Critical thinking is self-guided, self-disciplined thinking that aims to take the reasoning we all do naturally to a higher level. It is the art of analyzing and evaluating with the goal of improving thought.
I still prefer a definition of critical thinking that I found a couple of years ago: “… the careful, deliberate determination of whether we should accept, reject, or suspend judgment about a claim, and the degree of confidence with which we accept or reject it.” (Brooke Noel Moore and Richard Parker in Critical Thinking).
However, Elder ends her column with an excellent description of the process and importance of critical thinking:
We can question our purposes, our assumptions, our ideas, and our inferences. We can question whether we are considering the views of others to understand them, or to dismiss them. We can open our minds to the larger world with all of its complexities. If we are to reverse the downward spiral we are presently experiencing, we must begin to actively and deliberately foster fair-minded critical thinking in our schools, our homes, our social institutions, in government, and indeed, in every part of human life.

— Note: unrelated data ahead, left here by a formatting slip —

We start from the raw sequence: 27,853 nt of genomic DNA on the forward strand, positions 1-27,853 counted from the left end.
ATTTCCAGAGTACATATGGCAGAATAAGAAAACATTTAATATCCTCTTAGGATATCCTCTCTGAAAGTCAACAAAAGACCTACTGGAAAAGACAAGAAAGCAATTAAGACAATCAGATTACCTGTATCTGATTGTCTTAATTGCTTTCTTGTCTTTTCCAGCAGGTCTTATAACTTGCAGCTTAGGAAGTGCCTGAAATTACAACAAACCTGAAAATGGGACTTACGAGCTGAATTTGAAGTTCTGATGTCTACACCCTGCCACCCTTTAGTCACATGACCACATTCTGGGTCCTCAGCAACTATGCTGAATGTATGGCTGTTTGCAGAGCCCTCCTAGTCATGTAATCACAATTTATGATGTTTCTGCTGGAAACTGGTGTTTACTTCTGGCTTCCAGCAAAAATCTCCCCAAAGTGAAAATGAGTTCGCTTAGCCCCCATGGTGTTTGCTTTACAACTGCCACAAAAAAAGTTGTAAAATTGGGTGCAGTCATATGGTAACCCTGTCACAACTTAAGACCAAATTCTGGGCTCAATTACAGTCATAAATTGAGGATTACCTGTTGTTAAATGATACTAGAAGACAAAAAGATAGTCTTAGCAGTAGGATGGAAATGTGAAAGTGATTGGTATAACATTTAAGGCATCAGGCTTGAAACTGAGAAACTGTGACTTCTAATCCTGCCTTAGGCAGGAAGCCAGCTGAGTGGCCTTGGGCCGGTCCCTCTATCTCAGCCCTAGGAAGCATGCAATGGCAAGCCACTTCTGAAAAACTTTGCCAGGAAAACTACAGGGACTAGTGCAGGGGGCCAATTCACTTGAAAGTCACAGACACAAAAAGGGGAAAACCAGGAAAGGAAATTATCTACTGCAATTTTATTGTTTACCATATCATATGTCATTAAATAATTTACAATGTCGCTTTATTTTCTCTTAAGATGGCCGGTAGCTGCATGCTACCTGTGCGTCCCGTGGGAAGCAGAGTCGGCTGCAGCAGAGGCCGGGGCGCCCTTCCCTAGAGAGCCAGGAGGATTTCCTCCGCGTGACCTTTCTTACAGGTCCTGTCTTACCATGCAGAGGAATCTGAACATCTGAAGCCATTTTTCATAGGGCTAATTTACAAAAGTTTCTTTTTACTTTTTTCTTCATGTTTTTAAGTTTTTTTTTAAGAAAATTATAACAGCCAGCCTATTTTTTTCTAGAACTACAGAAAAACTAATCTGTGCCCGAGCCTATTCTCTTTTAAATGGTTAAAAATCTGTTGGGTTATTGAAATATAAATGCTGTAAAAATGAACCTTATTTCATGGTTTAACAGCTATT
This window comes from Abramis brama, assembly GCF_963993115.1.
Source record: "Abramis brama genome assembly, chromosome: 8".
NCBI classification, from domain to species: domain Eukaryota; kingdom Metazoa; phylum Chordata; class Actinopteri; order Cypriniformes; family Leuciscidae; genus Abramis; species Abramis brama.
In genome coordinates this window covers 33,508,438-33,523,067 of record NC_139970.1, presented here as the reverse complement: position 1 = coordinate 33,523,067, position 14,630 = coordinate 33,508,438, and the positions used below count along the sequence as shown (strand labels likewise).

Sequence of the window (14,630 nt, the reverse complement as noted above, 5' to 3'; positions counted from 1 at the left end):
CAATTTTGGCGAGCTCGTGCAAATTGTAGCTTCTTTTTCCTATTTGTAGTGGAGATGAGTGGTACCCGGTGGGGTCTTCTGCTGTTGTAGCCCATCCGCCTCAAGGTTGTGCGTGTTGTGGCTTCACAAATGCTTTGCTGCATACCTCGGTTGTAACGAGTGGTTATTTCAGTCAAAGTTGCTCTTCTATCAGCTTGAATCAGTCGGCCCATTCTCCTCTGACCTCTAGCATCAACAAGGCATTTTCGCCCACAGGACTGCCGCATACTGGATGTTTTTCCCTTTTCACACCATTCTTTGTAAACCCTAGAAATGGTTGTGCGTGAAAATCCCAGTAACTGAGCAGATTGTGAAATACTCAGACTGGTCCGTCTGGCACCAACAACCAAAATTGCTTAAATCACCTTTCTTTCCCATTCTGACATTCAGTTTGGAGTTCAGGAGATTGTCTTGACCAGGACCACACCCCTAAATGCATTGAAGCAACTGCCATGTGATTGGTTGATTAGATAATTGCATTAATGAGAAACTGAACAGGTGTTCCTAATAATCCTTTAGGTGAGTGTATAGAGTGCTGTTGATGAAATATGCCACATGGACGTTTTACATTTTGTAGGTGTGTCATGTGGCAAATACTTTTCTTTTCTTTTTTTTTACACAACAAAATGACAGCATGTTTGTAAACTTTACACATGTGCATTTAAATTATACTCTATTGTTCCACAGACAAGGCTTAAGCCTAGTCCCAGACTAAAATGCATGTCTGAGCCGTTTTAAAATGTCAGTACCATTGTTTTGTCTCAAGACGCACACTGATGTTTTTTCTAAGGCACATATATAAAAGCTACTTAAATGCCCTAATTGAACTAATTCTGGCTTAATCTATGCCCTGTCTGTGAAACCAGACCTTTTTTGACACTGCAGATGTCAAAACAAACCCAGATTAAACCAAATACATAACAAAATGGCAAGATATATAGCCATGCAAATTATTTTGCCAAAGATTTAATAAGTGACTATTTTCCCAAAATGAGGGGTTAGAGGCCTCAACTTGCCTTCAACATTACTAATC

Elder also repeats an important concern about the push for standardized testing like we see in the terribly misguided No Child Left Behind legislation that I share: It rewards educators for not teaching critical thinking skills.
Let’s hope that with a critical thinker and pragmatist like Barack Obama in the Oval Office, we can realize this terrible hidden cost — just one of many problems with NCLB — and dramatically reform or repeal it.